Island Task Force welcomes Hanley
At the Sept. 28 Pine Island Task Force meeting, Dr. Daniel Hanley was officially welcomed as a member of the group.
Hanley began by addressing multiple issues.
“I’m trying to understand where we are and how I can help in particular,” Hanley said, adding that he had previously spoken with Dr. James Koopman regarding island testing.
Koopman confirmed the conversation, saying it would be ideal if the group could make some arrangement to help Hanley secure a machine for testing in large numbers and asked Hanley to explain what it might take to establish testing at his Bokeelia office.
Task Force member Sue Dahod asked which Abbott testing device Hanley was considering, and whether it might also be useful in testing for other maladies. The machine he is considering obtaining for his office, he said, is able to give results in less than an hour and would be useful for flu and other respiratory viruses.
Task Force leader Eric McCrea asked what it might cost someone to get tested.
“I have no interest in making money off of this,” Hanley said. “Basically the test price is $41 and from what I’m seeing people are charging $500 for tests with the average cost being about $100. I’m not going to be charging more than $50 to $100, I’m not sure yet. I know that some people are charging $10,000. I think that’s ridiculous, I’m not doing anything like that.”
Hanley said he treats every day like it’s flu season and even before COVID-19 came around there were other viruses of concern. In the medical field, he sad, there is a seasonal variation where many people are contagious and many get sick, as there tends to be more travel taking place, saying that is the main reason more people come to the doctor’s office in the wintertime. Now, he said, everything has changed due to all the extra precautions. He attributes a heightened awareness for what can happen in places such as public gatherings for the current overall decline of public illnesses.
“There are a lot of tests that we have onsite and the COVID-19 tests are just part of that,” Hanley said. “It’s not that I want to just randomly screen everybody. We need a specific reason for ordering these tests. It’s not like people can just walk in off the street — no symptoms, no exposure, they just want to be tested — no. We have to allocate our resources as efficiently as possible.”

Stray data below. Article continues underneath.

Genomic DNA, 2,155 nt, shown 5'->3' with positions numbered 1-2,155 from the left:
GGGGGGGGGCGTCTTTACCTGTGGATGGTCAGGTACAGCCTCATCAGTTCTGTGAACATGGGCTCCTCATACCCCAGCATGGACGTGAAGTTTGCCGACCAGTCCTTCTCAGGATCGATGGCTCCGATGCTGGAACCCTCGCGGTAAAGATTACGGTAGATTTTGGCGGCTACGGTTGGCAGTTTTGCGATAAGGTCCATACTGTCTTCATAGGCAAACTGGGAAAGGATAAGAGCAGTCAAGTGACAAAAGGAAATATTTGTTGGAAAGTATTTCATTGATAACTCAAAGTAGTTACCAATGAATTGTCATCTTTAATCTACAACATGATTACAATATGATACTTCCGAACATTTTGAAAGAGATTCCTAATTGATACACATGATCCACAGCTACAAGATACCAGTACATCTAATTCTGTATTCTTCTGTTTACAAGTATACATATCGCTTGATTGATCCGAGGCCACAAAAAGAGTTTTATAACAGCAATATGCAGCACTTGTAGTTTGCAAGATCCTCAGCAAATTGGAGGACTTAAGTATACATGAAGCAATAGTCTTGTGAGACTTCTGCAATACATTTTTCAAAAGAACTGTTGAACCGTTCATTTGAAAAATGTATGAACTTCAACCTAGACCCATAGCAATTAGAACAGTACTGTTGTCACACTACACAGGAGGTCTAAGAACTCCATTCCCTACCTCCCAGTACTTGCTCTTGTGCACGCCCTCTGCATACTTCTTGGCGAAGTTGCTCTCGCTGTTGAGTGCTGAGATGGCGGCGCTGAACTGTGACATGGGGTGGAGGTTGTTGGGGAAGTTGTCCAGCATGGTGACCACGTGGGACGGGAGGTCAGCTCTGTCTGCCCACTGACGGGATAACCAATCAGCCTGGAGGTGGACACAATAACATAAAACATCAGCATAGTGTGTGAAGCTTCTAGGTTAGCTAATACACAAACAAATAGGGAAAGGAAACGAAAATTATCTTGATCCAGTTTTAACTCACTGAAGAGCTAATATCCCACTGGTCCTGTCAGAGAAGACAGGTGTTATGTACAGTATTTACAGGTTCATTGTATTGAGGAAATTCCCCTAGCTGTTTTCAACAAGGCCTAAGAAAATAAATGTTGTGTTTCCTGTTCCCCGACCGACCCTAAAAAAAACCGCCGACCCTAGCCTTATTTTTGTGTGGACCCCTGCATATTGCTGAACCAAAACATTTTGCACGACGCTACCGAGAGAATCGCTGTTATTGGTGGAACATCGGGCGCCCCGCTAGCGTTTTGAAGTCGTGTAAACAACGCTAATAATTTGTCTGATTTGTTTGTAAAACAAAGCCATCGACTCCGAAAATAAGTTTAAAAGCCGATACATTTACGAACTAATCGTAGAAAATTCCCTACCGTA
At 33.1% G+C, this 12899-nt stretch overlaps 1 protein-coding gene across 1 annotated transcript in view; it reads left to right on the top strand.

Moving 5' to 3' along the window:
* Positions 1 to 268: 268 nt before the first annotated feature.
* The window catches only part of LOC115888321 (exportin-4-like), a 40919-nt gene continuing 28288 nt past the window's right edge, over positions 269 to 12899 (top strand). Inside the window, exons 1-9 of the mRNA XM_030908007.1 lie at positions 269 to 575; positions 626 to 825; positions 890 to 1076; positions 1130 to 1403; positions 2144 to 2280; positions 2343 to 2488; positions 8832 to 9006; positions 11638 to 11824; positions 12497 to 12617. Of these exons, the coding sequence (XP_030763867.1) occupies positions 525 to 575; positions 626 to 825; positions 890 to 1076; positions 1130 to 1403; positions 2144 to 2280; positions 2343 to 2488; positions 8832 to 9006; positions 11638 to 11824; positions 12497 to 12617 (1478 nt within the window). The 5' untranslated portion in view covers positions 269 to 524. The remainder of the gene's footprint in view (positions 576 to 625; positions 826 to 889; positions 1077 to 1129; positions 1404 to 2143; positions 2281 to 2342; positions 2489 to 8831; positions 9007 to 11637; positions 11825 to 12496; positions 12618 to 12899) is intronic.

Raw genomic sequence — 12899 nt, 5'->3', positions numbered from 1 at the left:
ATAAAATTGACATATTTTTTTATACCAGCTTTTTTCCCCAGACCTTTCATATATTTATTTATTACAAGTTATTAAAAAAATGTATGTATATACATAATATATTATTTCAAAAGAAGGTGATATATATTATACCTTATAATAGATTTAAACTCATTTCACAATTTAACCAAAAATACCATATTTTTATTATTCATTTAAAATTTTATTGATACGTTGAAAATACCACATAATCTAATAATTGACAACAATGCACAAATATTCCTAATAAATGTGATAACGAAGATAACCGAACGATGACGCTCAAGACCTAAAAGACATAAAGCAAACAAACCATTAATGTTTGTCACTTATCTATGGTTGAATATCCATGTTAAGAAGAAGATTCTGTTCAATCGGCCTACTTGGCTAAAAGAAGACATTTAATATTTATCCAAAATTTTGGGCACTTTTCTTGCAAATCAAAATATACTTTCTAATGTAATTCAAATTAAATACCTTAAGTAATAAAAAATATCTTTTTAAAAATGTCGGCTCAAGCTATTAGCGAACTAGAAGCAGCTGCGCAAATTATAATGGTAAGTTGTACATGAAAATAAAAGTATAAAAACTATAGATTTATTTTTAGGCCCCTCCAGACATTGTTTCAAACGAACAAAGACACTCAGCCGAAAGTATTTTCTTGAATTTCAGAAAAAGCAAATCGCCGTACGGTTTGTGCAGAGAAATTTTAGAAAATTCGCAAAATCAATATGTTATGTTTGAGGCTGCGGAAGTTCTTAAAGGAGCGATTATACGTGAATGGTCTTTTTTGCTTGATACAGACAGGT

Koopman said one of the major problems faced by the medical community up to this point has been excessive restriction. With the great number of known asymptomatic infections, he feels it’s vital to perform testing on contacts of known cases. He said although the island has seen a relatively low rate of infection, it’s important to have enough testing done to track any outbreak on the island. This way, he said, people will feel free to visit elderly family members without fear of infecting them. For this reason, he thinks it’s important to be as open as possible about testing availability.
Task Force member Ellen Ballard said there are specific COVID-19 relief grants being given to non-profit organizations up to $25,000 through the Cape Coral Community Foundation. Hanley made it clear that he will move forward to invest in an Abbott machine used for island testing, with or without financial help from a grant.
“We need to make it clear from the beginning as a policy that things will be limited. I look at this as a partnership,” he said. “We’re invested in each other, all of us are invested in the community of Pine Island. Everybody wants a good outcome here. I want to stay in business; I don’t want to shut down because of a pandemic. Everyone wants to get back to their normal routine or if they are sick they should know where their exposures are. It’s more about prevention and awareness — that’s really the point of testing.”